Broker Check

Past Few Years Reinforce Advantages of Rebalancing Portfolio

by Howard Hook, CFP®, CPA

As published in The Princeton Packet, November 26, 2012

A costly mistake made by many people is based in the belief that a “buy-and-hold” portfolio is also a “set it and forget it” strategy. Nothing could be further from the truth.

Investing in mutual funds -- as opposed to individual stocks and bonds -- helps mitigate the need to check on a portfolio too frequently. Investors can achieve greater diversification by using mutual funds than they can by owning individual stocks and bonds. Still, portfolios should be reviewed at least quarterly.

A good portfolio review includes an examination of returns on individual investments against comparable benchmarks. Investments that have underperformed versus their benchmark may need to be looked at in more detail to ascertain what caused them to lag. Consistent under performance may justify replacing that investment. Be cautious when replacing investments due to short-term problems, though. There are many good investments, and in particular mutual funds, that can under perform their benchmark in the short term but still warrant remaining in your portfolio.

Another area to review is changes in fund management and investment style. These may be difficult to analyze for the non-professional investor, but are important to consider. There are websites available to help investors find information about key aspects of fund management.

One of the most important things investors should review within their portfolios is their overall asset allocation, meaning what percentage of assets are invested in the stock market versus fixed income and cash. Asset allocation that has strayed far from one's original intentions poses a much greater risk than one where the portfolio is rebalanced back to the investor's original allocation. This is often overlooked by many people when reviewing their investments.

It is therefore prudent to review asset allocation quarterly and rebalance the portfolio back to its intended allocation. Doing so ensures the risk tolerance of the portfolio is consistent with what the investor originally intended it to be.

Rebalancing is hard for some people because it feels counter intuitive. Why sell the investments that have performed well and buy investments that have not done as well?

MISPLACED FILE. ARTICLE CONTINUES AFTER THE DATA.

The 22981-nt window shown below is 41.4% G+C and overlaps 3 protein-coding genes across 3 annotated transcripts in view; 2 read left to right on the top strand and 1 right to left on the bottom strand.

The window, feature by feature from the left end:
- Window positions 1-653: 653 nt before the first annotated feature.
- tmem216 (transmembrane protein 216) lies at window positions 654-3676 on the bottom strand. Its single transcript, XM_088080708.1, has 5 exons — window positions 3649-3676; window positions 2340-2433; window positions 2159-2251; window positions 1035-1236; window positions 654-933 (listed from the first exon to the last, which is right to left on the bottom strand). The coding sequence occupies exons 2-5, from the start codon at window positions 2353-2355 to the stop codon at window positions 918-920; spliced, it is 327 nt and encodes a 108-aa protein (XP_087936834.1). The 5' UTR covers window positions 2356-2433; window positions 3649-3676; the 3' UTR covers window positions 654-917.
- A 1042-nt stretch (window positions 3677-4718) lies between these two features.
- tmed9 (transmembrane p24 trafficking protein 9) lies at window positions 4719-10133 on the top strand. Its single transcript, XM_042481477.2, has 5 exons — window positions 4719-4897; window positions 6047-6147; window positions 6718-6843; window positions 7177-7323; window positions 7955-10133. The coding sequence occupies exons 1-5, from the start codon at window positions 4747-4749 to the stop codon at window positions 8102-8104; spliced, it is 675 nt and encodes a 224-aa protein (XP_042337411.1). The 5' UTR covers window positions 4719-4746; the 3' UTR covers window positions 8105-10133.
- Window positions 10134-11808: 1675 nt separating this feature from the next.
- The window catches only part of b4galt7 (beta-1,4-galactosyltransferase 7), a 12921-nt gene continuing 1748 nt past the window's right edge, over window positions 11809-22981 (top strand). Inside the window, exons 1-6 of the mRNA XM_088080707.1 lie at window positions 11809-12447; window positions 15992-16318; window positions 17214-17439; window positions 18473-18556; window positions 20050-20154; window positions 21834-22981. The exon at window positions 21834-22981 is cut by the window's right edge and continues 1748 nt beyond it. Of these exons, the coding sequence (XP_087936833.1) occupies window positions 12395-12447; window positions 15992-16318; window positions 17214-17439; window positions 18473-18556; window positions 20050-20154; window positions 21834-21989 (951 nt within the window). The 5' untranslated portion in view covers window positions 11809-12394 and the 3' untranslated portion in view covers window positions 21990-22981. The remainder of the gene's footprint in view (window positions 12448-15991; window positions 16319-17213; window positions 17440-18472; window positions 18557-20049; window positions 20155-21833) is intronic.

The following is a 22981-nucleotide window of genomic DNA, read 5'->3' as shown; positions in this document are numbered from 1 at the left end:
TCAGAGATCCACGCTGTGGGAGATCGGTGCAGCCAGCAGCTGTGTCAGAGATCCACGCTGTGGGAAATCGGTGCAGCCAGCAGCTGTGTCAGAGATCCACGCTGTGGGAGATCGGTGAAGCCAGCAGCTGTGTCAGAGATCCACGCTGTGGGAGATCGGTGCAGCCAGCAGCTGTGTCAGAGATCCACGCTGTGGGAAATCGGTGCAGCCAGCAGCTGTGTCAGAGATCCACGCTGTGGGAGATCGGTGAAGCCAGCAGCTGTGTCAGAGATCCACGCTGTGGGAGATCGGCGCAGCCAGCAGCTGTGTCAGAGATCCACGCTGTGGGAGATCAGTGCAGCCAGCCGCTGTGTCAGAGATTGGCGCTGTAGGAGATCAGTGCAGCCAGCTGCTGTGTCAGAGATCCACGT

The good news about rebalancing the portfolio back to its target allocation is that by doing so investors are automatically buying low and selling high. For example, an investment portfolio with a target allocation of 50 percent stocks and 50 percent bonds may be 60 percent stocks and 40 percent bonds following a strong bull market. Rebalancing the portfolio back to 50 percent stocks would involve reducing the stock position by 10 percent and increasing the bond position by 10 percent. Since the excess 10 percent stock position was caused by an increase in the price of the stocks, profits are being sold and reinvested into the bond portfolio.

Studies have shown that rebalancing a portfolio can result in better long-term returns than those that are not rebalanced. An even more important reason to rebalance, however, is to control the level of risk. Clearly, a portfolio with 60 percent invested in stocks is riskier than one with only 50 percent in stocks. Rebalancing back to 50 percent keeps the risk of the portfolio constant.

How often to rebalance is another question. Since rebalancing involves buying and selling investments, transaction costs and potential taxes must be considered.

Transaction costs. The use of a discount broker can help reduce transaction costs as they usually charge a nominal fee or no fee at all for mutual fund transactions. Also worth noting is that many mutual funds charge short-term trading fees for funds sold within 90 days of purchase. This is yet another reason to rebalance quarterly, as this schedule will help avoid short-term trading fees.

Capital Gains Tax. Tax costs are a consideration, especially in light of anticipated tax increases. However, remember that allowing too much risk to creep into a portfolio presents a far greater threat than paying income tax on rebalanced assets.

Many investors who rebalance their portfolio set thresholds which need to be met prior to rebalancing. Doing so can help reduce related costs. For example, an investor may review their portfolio quarterly, but only rebalance if the actual allocation differs from their target allocation by more than 5 percent. This results in quarterly analysis which is important, while potentially limiting the rebalancing done during the year, reducing costs.

With the end of the quarter fast approaching it is a good time to begin reviewing portfolios and making sure that allocations have not strayed too far from target allocations. After all, it is the risk that is unknown that will hurt you more than the risk in which investors are aware.